Type 1.5 diabetes, also called latent autoimmune diabetes in adults (LADA), is a condition that shares characteristics of both type 1 and type 2 diabetes.
LADA is diagnosed during adulthood, and it sets in gradually, like type 2 diabetes. But unlike type 2 diabetes, LADA is an autoimmune disease and isn’t reversible with changes in diet and lifestyle.
Your beta cells stop functioning much more quickly if you have type 1.5 diabetes than if you have type 2. It’s estimated that
Type 1.5 diabetes can easily be — and is often — misdiagnosed as type 2 diabetes. If you’re in a healthy weight range, have an active lifestyle, and have been diagnosed with type 2 diabetes, there’s a chance that what you actually have is LADA.
Type 1.5 diabetes symptoms can be vague at first. They may include:
- frequent thirst
- increased urination, including at night
- unexplained weight loss
- blurred vision and tingling nerves
If left untreated, type 1.5 diabetes can lead to diabetic ketoacidosis, which is a condition where the body can’t utilize sugar as fuel due to the absence of insulin and starts burning fat. This produces ketones, which are toxic for the body.
To understand what causes type 1.5 diabetes, it helps to understand the difference between the other main types of diabetes.
Type 1 diabetes is considered an autoimmune condition because it’s the result of your body destroying pancreatic beta cells. These cells are what helps your body make insulin, the hormone that allows you to store glucose (sugar) in your body. People who have type 1 diabetes need to inject insulin into their bodies to survive.
Type 2 diabetes is primarily characterized by your body resisting insulin’s effects. Insulin resistance is caused by genetic and environmental factors, such as a diet high in carbohydrates, inactivity, and obesity. Type 2 diabetes can be managed with lifestyle interventions and oral medication, but many may also need insulin to keep their blood sugar under control.
Type 1.5 diabetes can be triggered by damage done to your pancreas from antibodies against insulin-producing cells. Genetic factors may also be involved, such as a family history of autoimmune conditions. When the pancreas becomes damaged in type 1.5 diabetes, the body destroys pancreatic beta cells, as with type 1. If the person with type 1.5 diabetes also happens to be overweight or obese, insulin resistance might also be present.
Type 1.5 diabetes occurs in adulthood , which is why it’s commonly mistaken for type 2 diabetes. Most people with this type of diabetes are over the age of 40, and some can develop the condition even in their 70s or 80s.
The process of getting a LADA diagnosis can take some time. Often, people (and doctors) may assume that they have type 2 diabetes because it developed later in life.
Type 2 diabetes treatments, like metformin, can work to manage symptoms of type 1.5 diabetes until your pancreas stops making insulin. That’s the point at which many people discover that they were dealing with LADA all along. Typically, the progression to needing insulin is much faster than with type 2 diabetes, and the response to medication for lowering blood sugar levels (oral hypoglycemic drugs) is poor.
People who have type 1.5 diabetes tend to meet the following criteria:
- They’re not obese.
- They’re over the age of 30 at the time of diagnosis.
- They’ve been unable to manage their diabetes symptoms with oral medications or lifestyle and dietary changes.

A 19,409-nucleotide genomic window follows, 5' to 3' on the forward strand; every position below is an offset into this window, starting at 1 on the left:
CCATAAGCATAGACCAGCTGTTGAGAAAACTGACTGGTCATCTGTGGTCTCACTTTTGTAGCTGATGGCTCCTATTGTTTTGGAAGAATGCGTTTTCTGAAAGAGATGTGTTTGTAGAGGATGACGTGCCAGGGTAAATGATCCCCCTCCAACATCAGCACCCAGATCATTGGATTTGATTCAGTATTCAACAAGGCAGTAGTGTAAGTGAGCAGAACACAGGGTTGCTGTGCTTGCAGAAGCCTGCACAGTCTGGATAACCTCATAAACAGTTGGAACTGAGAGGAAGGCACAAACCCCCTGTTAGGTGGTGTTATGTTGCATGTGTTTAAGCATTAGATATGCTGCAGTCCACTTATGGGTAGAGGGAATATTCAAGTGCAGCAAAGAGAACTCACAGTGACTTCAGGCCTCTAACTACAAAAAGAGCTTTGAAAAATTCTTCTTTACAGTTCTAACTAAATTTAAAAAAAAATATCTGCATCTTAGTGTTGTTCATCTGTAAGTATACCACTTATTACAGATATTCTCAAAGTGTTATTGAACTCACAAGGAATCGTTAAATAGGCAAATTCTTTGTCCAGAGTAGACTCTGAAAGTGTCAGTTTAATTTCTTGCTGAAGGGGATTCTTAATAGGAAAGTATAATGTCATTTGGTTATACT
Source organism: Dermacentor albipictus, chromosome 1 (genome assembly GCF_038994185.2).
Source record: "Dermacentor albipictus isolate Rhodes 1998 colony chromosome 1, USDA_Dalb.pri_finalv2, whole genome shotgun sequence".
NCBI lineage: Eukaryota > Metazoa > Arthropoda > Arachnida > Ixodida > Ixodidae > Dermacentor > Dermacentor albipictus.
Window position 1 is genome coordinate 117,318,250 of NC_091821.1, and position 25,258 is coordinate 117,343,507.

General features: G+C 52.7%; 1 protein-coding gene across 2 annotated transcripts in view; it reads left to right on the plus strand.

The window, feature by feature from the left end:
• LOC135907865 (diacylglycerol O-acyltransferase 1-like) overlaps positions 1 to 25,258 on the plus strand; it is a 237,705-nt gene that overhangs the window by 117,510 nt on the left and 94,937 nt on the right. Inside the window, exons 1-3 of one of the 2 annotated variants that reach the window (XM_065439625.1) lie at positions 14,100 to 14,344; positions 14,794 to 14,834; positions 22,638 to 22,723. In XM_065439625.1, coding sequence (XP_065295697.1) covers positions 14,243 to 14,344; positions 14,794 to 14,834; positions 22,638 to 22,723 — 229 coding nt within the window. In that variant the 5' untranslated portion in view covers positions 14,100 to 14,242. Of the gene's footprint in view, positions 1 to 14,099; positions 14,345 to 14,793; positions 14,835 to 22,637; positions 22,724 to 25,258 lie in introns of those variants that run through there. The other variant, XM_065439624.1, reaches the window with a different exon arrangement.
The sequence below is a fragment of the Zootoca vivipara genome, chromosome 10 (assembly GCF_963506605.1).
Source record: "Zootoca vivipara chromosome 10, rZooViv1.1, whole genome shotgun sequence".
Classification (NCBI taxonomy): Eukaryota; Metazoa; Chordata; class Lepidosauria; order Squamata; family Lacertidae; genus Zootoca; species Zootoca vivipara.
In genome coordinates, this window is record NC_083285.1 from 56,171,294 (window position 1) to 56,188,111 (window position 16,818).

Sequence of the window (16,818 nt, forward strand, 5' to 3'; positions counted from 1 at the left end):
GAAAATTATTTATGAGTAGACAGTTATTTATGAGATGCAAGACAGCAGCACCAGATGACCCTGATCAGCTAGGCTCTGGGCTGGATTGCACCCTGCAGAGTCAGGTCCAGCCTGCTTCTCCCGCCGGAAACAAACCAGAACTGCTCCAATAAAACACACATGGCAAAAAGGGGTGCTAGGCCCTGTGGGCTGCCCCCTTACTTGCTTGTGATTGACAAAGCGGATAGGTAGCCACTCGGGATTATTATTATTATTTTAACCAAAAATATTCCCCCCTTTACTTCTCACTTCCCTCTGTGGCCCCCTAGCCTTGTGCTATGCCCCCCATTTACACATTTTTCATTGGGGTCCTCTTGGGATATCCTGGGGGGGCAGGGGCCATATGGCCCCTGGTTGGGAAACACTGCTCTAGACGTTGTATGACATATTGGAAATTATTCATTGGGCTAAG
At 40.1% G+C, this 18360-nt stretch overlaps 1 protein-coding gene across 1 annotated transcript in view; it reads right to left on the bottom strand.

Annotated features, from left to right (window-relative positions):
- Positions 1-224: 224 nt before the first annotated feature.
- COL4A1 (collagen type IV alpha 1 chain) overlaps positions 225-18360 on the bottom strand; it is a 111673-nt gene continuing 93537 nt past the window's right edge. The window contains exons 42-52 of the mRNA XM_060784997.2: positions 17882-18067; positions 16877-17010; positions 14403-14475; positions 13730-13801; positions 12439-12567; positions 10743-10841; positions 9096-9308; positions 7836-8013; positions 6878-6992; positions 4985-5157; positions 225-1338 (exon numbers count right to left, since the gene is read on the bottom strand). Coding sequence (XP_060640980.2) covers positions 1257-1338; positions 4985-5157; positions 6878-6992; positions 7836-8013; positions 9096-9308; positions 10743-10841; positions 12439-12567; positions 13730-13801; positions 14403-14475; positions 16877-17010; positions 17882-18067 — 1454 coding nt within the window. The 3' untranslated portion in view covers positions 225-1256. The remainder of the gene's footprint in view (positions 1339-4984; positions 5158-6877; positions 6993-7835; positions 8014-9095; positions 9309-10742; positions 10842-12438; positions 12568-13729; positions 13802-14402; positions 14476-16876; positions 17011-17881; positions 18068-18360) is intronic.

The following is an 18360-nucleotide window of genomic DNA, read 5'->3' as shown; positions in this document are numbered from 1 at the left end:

Tests to diagnose any type of diabetes include:
- a fasting plasma glucose test, done on a blood draw that’s conducted after you’ve fasted for eight hours
- an oral glucose tolerance test, done on a blood draw that’s conducted after you’ve fasted for eight hours, two hours after you have consumed a high-glucose beverage
- a random plasma glucose test, done on a blood draw that tests your blood sugar without taking into account the last time that you ate
Your blood can also be tested for the specific antibodies that are present when the type of diabetes you have is caused by an autoimmune reaction in your body.
Type 1.5 diabetes results from your body not producing enough insulin. But since its onset is gradual, oral medication that treats type 2 diabetes can work, at least at first, to treat it.
People who have type 1.5 diabetes also may test positive for at least one of the antibodies that people who have type 1 diabetes tend to have. As your body slows down its production of insulin, you’ll need insulin as part of your treatment. People who have LADA often require insulin
Insulin treatment is the preferred treatment method for type 1.5 diabetes. There are many different types of insulin and insulin regimens. The dosage of insulin that you need may vary daily, so monitoring your glucose levels through frequent blood sugar testing is essential.
Life expectancy for people who have LADA is similar to people who have other types of diabetes. Higher blood sugar over a sustained period of time can lead to diabetes complications , such as kidney disease, cardiovascular problems, eye disease, and neuropathy, which can adversely affect prognosis. But with good blood sugar control, many of these complications can be prevented.
In the past, people who had type 1 diabetes had a shortened life expectancy . But improved diabetes treatments are changing that statistic. With good blood sugar control, a normal life expectancy is possible.
In terms of complications that may impact outlook, thyroid disease is
There’s currently no way to prevent type 1.5 diabetes. Like type 1 diabetes, there are genetic factors at play in the progression of this condition. Early, correct diagnosis and symptom management is the best way to avoid complications from type 1.5 diabetes.
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